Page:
“Dramatic scenes of Czech citizens in confrontation with confused soldiers of the invading armies played on television screens around the world,” wrote Michael Long in “Making History: Czech Voices of Dissent and the Revolution of 1989”.
Soviet soldiers had been told they were rescuing Czechoslovakia from an imminent anti-Communist "counter-revolution".
The invading troops initially seemed reluctant to use force against local residents, Long wrote. “As the days passed, however, frustrated and embattled tank commanders assumed a more forceful attitude."
Many residents began gathering in front of the Radio Prague building, where clashes left more than a dozen dead. By 8am the building had been occupied by Soviet soldiers.
“Suddenly the door to the studio flew open. In the doorway stood a soldier, his uniform covered in dust. He pointed a machine gun at me and said ‘Von!’ - which means ‘Out!’ in Russian,” recounted Cecile Koiova in a Radio Prague history.
Broadcasting at the main building was halted, but journalists continued sending out makeshift broadcasts from ancillary studios the soldiers hadn't found.
Accounts of how many people were killed in the Warsaw Pact invasion vary widely. A previously secret Czech interior ministry report published in 1990 revealed that 82 people were killed and 300 seriously wounded in the invasion, most of them shot. Last year a team of Czech historians estimated the number of victims at 137.
The Czech leadership’s leading reformers – Dubcek and premier Oldrich Cernik along with Jozef Smrkovsky and Frantisek Kriegel – were quickly arrested and taken to Moscow. They were soon joined by president Ludvik Svoboda, deputy chairman of the government Gustav Husak and others.
After days of secret negotiations the Czech officials returned to Prague, having agreed to Soviet troops being stationed along the Czechoslovak border and reinstating censorship of the press under an agreement known as the Moscow Protocol.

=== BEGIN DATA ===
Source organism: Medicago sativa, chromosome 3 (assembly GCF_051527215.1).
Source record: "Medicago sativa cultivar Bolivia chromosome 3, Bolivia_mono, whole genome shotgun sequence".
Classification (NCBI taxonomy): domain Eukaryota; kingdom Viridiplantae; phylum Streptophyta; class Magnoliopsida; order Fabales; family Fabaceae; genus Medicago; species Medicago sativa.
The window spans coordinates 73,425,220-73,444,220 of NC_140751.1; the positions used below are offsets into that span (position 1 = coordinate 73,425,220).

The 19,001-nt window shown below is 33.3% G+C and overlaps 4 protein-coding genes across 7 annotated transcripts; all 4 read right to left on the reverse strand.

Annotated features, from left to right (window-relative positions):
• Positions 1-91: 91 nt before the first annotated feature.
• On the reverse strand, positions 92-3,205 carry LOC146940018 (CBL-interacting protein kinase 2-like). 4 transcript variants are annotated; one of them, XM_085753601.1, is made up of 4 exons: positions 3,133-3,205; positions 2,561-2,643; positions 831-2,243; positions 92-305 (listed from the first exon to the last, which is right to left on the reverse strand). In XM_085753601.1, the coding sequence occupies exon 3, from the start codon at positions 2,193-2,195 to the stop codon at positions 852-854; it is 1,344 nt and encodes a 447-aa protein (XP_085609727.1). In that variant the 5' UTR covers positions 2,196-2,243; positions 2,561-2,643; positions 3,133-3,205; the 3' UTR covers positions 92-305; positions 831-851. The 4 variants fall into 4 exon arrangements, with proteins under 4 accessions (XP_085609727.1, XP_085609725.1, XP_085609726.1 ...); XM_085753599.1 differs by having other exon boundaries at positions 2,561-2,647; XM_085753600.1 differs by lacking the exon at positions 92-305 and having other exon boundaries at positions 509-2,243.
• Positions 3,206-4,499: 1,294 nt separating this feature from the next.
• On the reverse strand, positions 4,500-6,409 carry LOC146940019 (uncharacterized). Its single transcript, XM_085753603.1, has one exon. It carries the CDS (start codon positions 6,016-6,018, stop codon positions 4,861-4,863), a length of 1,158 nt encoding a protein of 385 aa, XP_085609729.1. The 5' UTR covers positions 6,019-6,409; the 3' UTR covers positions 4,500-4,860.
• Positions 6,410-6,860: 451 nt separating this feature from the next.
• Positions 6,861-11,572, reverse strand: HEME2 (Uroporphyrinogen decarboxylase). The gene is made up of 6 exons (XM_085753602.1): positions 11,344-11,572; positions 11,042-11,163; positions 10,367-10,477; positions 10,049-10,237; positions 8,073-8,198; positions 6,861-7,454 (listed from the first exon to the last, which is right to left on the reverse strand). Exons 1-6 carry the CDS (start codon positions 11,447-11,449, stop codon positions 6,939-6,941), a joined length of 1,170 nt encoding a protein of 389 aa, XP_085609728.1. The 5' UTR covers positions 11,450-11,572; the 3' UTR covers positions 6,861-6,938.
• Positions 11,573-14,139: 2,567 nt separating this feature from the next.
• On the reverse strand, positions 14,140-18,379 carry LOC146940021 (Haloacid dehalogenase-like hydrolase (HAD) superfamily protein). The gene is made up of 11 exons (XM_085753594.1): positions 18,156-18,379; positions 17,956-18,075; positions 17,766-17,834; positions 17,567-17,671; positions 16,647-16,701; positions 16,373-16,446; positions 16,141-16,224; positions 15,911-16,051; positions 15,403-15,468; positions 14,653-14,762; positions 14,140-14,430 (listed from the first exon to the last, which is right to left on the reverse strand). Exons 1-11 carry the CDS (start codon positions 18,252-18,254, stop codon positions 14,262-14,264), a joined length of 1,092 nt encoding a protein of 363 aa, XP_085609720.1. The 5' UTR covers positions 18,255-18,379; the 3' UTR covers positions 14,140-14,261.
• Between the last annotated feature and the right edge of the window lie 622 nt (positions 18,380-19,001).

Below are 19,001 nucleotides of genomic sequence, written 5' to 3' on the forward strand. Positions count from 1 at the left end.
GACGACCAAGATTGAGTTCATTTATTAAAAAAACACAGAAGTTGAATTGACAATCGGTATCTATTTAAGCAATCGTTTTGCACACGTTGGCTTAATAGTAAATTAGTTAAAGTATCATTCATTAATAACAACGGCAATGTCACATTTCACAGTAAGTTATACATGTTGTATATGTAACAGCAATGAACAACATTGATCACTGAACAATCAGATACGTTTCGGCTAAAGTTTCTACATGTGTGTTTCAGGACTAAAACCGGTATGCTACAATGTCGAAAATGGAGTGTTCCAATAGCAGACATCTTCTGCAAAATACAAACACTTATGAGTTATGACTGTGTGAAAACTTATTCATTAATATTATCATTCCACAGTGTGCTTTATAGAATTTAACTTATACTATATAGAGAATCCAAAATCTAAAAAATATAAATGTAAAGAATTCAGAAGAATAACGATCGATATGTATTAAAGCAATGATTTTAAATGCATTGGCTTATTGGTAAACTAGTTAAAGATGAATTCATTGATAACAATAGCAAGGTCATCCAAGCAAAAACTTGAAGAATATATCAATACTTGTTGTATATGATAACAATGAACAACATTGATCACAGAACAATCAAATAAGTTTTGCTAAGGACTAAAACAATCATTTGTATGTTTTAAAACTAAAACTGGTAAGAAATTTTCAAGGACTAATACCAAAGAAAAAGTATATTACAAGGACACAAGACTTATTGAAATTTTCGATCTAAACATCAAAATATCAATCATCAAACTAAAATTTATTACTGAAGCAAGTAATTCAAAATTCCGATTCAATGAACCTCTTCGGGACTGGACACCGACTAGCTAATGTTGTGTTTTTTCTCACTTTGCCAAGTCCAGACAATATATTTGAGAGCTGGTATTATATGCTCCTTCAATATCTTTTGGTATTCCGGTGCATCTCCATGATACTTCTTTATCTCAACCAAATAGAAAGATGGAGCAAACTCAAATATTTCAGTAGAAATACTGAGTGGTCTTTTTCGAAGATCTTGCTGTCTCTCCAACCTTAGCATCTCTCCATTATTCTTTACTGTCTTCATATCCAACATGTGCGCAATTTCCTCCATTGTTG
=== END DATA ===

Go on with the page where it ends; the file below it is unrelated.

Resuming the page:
Upon his return, Dubcek gave an emotional radio address in which he announced the curtailment of reforms and urged cooperation. Thus began Czechoslovakia’s period of “normalisation”, which reasserted Kremlin control and returned the country to ideological compliance.
The invasion also helped establish the Brezhnev Doctrine, the foreign policy under which Moscow assumed the authority to intervene in countries where it felt Communist rule was under threat.
On January 16, 1969, Charles University student Jan Palach immolated himself on Wenceslas Square to protest against the continuing Soviet occupation. His death three days later provided a new rallying point, unleashing another wave of demonstrations and civil disobedience against the Soviet invasion as Palach became a national hero.
Unrest erupted again in March when the Czechoslovaks beat the Soviet team in two matches at the World Ice Hockey Championships. Having lost the Kremlin’s confidence that he could contain the situation, Dubcek was forced to resign in April. Husak took over the helm of the government where he remained until December 1989, when the Velvet Revolution succeeded in overthrowing Soviet rule.
Dubcek made a return to politics that year as chairman of a new parliament, which unanimously elected former dissident and playwright Vaclav Havel as Czechoslovakia’s first post-Communist president.